I’ve been asked a few times lately to give quotes to people to use for promo purposes, so I thought it would be a good time to offer some thoughts on the process. Largely because it’s something I’ve done myself from time to time, and continue to do when the conditions are right…
Firstly, it’s worth thinking about why we do this, and what value it carries as a promotional tool. Like most promo ideas, it has nowhere near as much influence as we’d like to think, but it can provide context for people who have found our websites or press-packs via other routes, and can also be good for putting on posters and flyers. The value lies in a few different areas –
- firstly in the quote itself; having anyone say that you’re a badass is helpful, especially if it provides some context as to how they think you’re a badass – some kind of stylistic reference, a particular skill they are into etc.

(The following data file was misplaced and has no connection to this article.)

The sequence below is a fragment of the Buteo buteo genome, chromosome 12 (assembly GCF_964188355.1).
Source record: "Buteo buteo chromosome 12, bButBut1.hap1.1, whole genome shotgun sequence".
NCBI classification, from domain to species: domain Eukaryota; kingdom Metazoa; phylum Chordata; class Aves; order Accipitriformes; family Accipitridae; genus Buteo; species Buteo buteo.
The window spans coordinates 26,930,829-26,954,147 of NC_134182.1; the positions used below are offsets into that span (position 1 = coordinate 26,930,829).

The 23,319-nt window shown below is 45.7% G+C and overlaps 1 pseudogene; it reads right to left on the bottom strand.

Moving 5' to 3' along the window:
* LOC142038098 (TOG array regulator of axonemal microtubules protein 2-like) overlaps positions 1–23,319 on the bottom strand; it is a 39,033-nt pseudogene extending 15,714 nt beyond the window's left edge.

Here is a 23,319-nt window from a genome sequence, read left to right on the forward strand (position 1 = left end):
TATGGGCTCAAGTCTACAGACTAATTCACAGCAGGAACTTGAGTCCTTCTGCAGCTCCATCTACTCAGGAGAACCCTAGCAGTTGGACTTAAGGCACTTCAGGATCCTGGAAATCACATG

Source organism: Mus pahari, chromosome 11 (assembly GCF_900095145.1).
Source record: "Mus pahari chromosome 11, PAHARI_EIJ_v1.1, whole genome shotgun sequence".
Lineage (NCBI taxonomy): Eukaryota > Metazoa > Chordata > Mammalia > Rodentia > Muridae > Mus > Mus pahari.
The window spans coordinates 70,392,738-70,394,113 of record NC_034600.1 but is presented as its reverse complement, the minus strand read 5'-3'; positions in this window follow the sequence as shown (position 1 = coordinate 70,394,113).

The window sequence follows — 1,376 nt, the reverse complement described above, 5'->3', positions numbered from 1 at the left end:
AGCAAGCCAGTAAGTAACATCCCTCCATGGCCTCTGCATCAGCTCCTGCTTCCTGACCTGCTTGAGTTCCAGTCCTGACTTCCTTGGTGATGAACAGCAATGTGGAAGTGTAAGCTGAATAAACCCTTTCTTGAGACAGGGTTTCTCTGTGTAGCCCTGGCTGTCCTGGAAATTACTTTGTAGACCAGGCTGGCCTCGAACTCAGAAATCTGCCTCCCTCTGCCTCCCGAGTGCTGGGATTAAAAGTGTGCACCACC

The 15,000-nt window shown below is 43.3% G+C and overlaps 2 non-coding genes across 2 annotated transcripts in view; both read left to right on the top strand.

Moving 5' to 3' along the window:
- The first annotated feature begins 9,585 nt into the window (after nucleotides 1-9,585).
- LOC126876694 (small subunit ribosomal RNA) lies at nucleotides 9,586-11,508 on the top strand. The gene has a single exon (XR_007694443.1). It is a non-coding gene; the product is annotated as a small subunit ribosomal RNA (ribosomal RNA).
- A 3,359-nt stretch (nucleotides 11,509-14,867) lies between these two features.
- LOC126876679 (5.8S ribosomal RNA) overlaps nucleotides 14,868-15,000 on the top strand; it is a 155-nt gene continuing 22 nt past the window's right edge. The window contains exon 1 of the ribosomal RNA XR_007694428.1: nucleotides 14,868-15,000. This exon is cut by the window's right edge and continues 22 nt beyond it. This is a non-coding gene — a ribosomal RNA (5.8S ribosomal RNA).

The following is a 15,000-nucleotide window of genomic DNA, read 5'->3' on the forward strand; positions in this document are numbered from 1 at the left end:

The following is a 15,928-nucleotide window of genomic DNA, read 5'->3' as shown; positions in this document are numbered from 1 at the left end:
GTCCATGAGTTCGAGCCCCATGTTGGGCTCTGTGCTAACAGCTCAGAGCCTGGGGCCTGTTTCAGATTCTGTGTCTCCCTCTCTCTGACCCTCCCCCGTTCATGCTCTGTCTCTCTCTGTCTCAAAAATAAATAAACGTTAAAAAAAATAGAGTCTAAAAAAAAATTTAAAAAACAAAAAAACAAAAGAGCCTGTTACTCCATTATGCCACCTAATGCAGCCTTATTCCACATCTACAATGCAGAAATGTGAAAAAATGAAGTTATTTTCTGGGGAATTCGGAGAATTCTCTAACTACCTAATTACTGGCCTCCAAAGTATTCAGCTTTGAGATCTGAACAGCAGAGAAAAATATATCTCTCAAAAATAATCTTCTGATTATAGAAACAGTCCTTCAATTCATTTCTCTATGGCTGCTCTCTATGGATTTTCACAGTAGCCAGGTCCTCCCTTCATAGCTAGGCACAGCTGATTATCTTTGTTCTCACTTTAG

- Secondly, there’s the association with that artist – if fans of artist [a] see that they are a fan of you, they may well be inspired to check you out. More often than not they won’t, unless artist [a] is actively promoting what you do, but a few will…
- and Thirdly, quotes are most useful en masse – have a body of evidence from different sources provides people with a framework for understanding your place in the scheme of things.
OK, so that’s why they are useful – what of how to get them? Here’s my rules that I work by –
- I never ask anyone for a quote who hasn’t already expressed – privately or publicly – a positive opinion about what I do. Cold-calling someone you’ve never had any contact with is not only bad manners, it’s a recipe for getting either criticism or worse, a lame half-quote that will ultimately make you look like an amateur (no one wants to read a lame quote about you, no matter who said it – you’d be better off getting one from your high-school music teacher or your mum than that).
- I never quote anything said to me in a conversation, without getting permission in writing, and offering the person a chance to write something else instead.
- if I’m re-quoting what someone has said about me elsewhere, I try and give context for it.